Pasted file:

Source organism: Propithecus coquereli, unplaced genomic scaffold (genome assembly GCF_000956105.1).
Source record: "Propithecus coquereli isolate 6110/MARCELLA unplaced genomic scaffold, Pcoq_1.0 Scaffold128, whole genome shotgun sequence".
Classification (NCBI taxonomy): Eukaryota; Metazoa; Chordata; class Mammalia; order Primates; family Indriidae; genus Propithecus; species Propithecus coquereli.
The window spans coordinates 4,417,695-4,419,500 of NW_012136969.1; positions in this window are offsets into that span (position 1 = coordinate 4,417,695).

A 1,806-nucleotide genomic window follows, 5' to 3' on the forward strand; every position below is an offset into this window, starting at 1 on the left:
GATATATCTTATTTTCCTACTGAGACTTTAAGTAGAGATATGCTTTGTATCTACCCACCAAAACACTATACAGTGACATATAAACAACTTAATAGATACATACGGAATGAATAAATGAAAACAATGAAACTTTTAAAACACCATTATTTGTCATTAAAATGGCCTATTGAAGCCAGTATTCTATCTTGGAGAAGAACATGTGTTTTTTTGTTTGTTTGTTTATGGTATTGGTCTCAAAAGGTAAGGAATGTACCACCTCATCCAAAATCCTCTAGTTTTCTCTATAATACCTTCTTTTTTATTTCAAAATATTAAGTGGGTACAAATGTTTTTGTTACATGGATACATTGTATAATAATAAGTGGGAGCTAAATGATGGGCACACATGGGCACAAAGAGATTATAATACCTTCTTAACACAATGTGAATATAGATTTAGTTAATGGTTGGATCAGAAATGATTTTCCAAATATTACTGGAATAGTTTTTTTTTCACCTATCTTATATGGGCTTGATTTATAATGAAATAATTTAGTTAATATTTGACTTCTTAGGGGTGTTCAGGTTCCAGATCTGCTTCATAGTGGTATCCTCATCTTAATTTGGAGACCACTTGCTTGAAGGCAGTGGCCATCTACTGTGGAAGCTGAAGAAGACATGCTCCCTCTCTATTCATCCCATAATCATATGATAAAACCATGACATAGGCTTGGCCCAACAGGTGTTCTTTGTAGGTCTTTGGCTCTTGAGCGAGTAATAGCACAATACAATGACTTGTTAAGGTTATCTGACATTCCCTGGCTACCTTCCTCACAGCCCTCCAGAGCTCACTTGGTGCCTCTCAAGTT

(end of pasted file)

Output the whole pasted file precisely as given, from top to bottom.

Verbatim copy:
Source organism: Propithecus coquereli, unplaced genomic scaffold (genome assembly GCF_000956105.1).
Source record: "Propithecus coquereli isolate 6110/MARCELLA unplaced genomic scaffold, Pcoq_1.0 Scaffold128, whole genome shotgun sequence".
Classification (NCBI taxonomy): Eukaryota; Metazoa; Chordata; class Mammalia; order Primates; family Indriidae; genus Propithecus; species Propithecus coquereli.
The window spans coordinates 4,417,695-4,419,500 of NW_012136969.1; positions in this window are offsets into that span (position 1 = coordinate 4,417,695).

A 1,806-nucleotide genomic window follows, 5' to 3' on the forward strand; every position below is an offset into this window, starting at 1 on the left:
GATATATCTTATTTTCCTACTGAGACTTTAAGTAGAGATATGCTTTGTATCTACCCACCAAAACACTATACAGTGACATATAAACAACTTAATAGATACATACGGAATGAATAAATGAAAACAATGAAACTTTTAAAACACCATTATTTGTCATTAAAATGGCCTATTGAAGCCAGTATTCTATCTTGGAGAAGAACATGTGTTTTTTTGTTTGTTTGTTTATGGTATTGGTCTCAAAAGGTAAGGAATGTACCACCTCATCCAAAATCCTCTAGTTTTCTCTATAATACCTTCTTTTTTATTTCAAAATATTAAGTGGGTACAAATGTTTTTGTTACATGGATACATTGTATAATAATAAGTGGGAGCTAAATGATGGGCACACATGGGCACAAAGAGATTATAATACCTTCTTAACACAATGTGAATATAGATTTAGTTAATGGTTGGATCAGAAATGATTTTCCAAATATTACTGGAATAGTTTTTTTTTCACCTATCTTATATGGGCTTGATTTATAATGAAATAATTTAGTTAATATTTGACTTCTTAGGGGTGTTCAGGTTCCAGATCTGCTTCATAGTGGTATCCTCATCTTAATTTGGAGACCACTTGCTTGAAGGCAGTGGCCATCTACTGTGGAAGCTGAAGAAGACATGCTCCCTCTCTATTCATCCCATAATCATATGATAAAACCATGACATAGGCTTGGCCCAACAGGTGTTCTTTGTAGGTCTTTGGCTCTTGAGCGAGTAATAGCACAATACAATGACTTGTTAAGGTTATCTGACATTCCCTGGCTACCTTCCTCACAGCCCTCCAGAGCTCACTTGGTGCCTCTCAAGTT